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In computer game development, a level designer creates the actual digital environment with which a player will interact when playing and places the game’s characters and items within that environment. Different game development companies define the role of a level designer differently. In some instances, they are responsible for all aspects of assembling a specific level of a game, while other times the focus of their work is only a very narrow part of the level, such as lighting or character pathing. A designer usually has to have some programming knowledge and a proficiency in some three-dimensional (3D) modeling programs. The job is very important to the final product, because it incorporates all the elements that have been created by the rest of the game development team.
In some companies, a level designer will create the geometry for a level, including polygons for terrain, walls, ceilings and other structures. Creating a map can be a very detailed process and involves presenting a challenge to a player while not being overly confusing. With certain projects, the level designer might be creating objects in a 3D modeling program while, other times, all of the objects used to create a level are premade by separate artists and illustrators and placed like set props.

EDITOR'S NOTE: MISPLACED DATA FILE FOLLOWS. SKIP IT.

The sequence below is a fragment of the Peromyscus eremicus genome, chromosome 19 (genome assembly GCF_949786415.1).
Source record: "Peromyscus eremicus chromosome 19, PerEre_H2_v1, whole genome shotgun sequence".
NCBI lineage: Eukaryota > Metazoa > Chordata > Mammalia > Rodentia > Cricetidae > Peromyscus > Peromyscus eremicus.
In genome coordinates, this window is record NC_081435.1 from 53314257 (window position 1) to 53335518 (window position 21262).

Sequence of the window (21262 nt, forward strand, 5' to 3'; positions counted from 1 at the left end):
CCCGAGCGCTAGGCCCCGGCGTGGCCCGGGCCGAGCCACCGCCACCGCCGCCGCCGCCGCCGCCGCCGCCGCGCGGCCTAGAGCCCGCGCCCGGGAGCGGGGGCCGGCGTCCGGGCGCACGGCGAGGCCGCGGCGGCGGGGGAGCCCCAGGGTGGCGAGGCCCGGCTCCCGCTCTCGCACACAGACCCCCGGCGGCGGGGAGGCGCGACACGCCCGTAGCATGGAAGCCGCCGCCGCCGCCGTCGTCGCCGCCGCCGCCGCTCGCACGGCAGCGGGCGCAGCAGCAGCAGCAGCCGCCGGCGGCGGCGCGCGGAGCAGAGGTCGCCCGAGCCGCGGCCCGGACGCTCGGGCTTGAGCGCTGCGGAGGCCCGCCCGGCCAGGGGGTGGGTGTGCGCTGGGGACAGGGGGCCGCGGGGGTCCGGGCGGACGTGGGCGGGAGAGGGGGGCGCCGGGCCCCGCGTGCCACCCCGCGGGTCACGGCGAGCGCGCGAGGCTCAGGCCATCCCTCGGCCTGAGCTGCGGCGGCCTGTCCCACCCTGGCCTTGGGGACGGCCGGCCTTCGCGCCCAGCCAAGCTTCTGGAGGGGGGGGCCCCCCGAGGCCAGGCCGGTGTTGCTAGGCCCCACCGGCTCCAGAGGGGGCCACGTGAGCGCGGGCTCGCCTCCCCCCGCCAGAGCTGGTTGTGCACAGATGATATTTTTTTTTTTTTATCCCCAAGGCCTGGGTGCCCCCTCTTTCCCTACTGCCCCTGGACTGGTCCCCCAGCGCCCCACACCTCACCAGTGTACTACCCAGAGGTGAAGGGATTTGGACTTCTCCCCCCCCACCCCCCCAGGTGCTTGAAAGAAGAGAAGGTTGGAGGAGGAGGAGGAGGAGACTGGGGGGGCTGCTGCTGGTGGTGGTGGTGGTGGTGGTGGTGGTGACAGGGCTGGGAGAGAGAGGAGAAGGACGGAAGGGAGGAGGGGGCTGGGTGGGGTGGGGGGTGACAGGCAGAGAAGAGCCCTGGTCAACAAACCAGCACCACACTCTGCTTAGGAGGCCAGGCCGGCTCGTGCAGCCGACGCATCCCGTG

Depending on the type and scope of a project, the job of level designer could mean different things. A more limited role of a level designer is to solely handle the objects on a level. The geometry of the level will have already been created by a separate team member known as an environment designer. Level design in this scenario means placing objects, such as game characters or weapons, into strategic positions to present a challenge to the player. It also can involve modifying some parts of the environment, such as locking doors or setting triggers to move objects around the level, to further complicate game play.
A game design company also might ask a level designer to create scripts to control events on the level or the behavior of the enemies and characters. This can require some basic programming knowledge to quickly and effectively script actions. The designer is often chosen to write the scripts for a level because he or she is very familiar with how the map works and can better integrate the movements of objects so they feel more natural.
There are other responsibilities that a level designer might have. These can include testing or recommending statistical balancing for the enemies on a level, creating two-dimensional (2D) textures for new objects used in the environment or adjusting lighting and particles for rendering. Larger game development companies usually create their own design tools for creating levels, which can help to simplify the process, while other times plug-ins for standard 3D modeling software make the design process possible.
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